PSYC FPX 4900 Assessment 2 An Ethical Analysis of a Case Study
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PSYC FPX 4900 Assessment 2 An Ethical Analysis of a Case Study

PSYC FPX 4900 Assessment 2 An Ethical Analysis of a Case Study

Name

Capella University

PSYC FPX 4900 Psychology Capstone Project

Prof. Name

Date

Case Study

This evaluation is centered on the case study involving Hannah (the staff) and Adara (the student) at Riverbend City High School. Hannah, a 36-year-old African American female, serves as a high school guidance counselor. She is assisting Adara, a 15-year-old Muslim-American female student, who has conveyed feeling isolated due to being the only Muslim-American in her friend circle. Adara has been consistently subjected to online and school bullying based on her appearance. Although Adara finds comfort in expressing herself to Hannah, she is hesitant to seek additional counseling outside of school without her parents’ approval. In a session, Adara discloses thoughts of self-harm, prompting Hannah to share this information with Adara’s family. Unfortunately, this disclosure results in a breakdown of trust between Adara and Hannah.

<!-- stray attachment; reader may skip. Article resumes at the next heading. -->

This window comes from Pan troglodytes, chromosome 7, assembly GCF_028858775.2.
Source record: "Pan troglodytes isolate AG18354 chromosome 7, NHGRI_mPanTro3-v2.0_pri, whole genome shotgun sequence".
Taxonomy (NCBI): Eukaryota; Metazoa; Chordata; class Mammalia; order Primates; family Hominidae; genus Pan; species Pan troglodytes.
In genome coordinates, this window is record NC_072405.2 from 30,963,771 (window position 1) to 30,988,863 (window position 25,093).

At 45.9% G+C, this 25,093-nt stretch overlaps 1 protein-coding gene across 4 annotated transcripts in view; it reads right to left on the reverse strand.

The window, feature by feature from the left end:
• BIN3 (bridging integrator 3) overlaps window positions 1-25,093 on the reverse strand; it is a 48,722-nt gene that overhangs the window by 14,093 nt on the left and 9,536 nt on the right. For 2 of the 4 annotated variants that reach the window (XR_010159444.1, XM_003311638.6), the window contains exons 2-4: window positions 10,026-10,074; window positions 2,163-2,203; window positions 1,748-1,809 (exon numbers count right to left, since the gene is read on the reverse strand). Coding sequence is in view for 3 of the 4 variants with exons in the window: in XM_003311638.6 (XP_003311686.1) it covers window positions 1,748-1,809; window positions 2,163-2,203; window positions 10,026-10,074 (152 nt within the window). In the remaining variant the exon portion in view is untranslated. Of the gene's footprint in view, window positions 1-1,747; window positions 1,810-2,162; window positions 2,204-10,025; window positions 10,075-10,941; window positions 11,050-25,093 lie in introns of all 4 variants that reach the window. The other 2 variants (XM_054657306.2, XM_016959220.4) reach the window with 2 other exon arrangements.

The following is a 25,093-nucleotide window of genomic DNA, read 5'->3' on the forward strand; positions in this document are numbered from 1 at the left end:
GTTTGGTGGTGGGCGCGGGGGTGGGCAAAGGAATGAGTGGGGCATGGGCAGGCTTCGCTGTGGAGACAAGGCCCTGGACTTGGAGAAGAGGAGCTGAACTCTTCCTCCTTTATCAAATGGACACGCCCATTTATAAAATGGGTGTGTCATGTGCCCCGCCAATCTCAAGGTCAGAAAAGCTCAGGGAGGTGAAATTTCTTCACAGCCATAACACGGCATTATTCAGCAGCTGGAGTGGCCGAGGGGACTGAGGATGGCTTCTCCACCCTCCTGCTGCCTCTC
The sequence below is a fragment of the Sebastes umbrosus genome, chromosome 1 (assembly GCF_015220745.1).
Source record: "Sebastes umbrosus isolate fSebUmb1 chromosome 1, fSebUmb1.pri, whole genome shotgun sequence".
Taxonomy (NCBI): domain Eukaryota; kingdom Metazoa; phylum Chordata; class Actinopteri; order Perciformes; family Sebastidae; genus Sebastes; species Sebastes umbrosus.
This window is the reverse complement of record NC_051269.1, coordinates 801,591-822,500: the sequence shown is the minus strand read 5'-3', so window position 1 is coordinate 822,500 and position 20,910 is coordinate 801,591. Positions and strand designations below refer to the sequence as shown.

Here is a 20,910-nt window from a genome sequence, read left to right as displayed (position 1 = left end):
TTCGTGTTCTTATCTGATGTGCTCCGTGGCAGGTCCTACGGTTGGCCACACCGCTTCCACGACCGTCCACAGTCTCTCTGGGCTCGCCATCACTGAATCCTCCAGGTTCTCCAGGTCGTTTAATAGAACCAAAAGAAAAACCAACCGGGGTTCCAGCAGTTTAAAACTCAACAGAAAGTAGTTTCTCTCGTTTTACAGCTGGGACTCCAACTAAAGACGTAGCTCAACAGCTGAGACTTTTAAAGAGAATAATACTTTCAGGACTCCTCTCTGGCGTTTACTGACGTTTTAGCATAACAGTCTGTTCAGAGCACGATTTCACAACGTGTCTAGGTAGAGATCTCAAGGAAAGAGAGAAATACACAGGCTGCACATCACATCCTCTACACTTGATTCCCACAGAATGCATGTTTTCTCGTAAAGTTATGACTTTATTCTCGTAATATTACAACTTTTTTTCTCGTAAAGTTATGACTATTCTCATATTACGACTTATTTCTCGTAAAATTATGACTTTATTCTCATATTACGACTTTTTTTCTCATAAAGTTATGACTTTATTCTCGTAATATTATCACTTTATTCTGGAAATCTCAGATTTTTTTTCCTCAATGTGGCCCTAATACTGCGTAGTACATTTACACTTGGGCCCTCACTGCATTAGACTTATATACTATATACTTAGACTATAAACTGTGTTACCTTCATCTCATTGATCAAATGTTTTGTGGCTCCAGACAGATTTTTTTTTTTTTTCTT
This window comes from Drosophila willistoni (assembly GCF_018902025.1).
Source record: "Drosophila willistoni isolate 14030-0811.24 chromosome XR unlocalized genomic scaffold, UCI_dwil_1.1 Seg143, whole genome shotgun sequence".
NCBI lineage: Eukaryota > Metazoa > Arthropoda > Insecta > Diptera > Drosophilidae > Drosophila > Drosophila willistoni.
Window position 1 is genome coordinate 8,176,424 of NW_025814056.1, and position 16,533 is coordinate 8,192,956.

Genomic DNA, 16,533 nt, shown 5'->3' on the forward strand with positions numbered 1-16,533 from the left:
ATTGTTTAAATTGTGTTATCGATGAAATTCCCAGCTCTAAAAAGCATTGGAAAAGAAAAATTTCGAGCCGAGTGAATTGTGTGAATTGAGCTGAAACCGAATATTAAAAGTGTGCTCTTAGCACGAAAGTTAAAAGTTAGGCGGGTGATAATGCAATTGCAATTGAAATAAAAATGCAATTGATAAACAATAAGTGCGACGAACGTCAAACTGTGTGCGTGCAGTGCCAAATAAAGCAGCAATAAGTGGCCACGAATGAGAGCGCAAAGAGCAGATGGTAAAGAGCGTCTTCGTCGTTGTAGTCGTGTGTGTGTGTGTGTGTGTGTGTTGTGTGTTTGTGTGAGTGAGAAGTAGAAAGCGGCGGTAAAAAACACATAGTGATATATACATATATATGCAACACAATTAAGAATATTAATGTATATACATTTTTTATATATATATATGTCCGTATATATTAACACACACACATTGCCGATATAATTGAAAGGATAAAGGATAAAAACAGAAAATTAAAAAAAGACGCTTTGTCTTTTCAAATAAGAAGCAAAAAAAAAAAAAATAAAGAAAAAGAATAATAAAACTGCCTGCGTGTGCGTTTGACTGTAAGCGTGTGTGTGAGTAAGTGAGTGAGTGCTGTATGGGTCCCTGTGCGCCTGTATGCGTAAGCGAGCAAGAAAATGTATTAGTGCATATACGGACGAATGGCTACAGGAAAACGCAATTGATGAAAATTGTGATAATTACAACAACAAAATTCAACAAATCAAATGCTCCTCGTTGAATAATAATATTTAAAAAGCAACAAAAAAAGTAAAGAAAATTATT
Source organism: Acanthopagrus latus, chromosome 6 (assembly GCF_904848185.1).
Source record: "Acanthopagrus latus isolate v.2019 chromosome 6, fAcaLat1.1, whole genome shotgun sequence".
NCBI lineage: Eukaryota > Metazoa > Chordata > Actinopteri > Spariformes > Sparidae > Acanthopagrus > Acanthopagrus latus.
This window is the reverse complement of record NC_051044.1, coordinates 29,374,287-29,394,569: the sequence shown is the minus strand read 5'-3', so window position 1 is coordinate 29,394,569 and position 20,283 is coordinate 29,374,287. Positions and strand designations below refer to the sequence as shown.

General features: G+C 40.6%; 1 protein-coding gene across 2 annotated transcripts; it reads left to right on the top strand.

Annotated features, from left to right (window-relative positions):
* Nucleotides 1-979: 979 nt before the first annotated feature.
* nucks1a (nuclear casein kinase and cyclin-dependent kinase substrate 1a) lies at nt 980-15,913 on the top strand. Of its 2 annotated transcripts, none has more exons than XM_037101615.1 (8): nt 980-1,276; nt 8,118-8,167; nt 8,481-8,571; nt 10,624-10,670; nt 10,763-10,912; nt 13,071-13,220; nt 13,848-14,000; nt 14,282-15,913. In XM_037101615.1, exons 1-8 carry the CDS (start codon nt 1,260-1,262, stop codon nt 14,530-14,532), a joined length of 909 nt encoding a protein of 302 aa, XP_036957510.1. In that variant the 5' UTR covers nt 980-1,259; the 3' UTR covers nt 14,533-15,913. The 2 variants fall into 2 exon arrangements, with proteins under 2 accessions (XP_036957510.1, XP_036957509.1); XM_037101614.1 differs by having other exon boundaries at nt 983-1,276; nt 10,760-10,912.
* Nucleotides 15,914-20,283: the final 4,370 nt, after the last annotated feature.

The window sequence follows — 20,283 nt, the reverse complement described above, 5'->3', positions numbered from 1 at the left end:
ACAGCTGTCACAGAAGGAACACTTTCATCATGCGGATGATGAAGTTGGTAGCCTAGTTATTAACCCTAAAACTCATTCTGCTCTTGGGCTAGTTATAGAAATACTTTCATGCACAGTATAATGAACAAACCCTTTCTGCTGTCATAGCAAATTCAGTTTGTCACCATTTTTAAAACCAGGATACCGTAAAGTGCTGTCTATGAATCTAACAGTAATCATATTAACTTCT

Ethical Concerns and Principles

In the context of Adara and Hannah, ethical concerns arise regarding how Hannah addresses bullying, cultural bias, and the consequences of Adara’s disclosure. The American School Counselor Association (ASCA) and the American Psychological Association (APA) offer specific ethical standards pertaining to these issues. This paper aims to explore the ethical principles associated with reporting bullying incidents and concerns of self-harm to a client, emphasizing the need for immediate and delicate intervention in such cases.

Applied Ethical Principles and Standards

Following the ethical principles and code of conduct outlined by the American Psychological Association, two critical principles are relevant to Adara’s case. General Principle E underscores the importance of psychologists eliminating biases based on factors such as age, gender, religion, and culture, emphasizing respect for clients’ rights and dignity (American Psychological Association, 2010). In this case, Hannah should have acknowledged Adara’s cultural background and conducted research to better understand and respect it before continuing counseling sessions.

PSYC FPX 4900 Assessment 2 An Ethical Analysis of a Case Study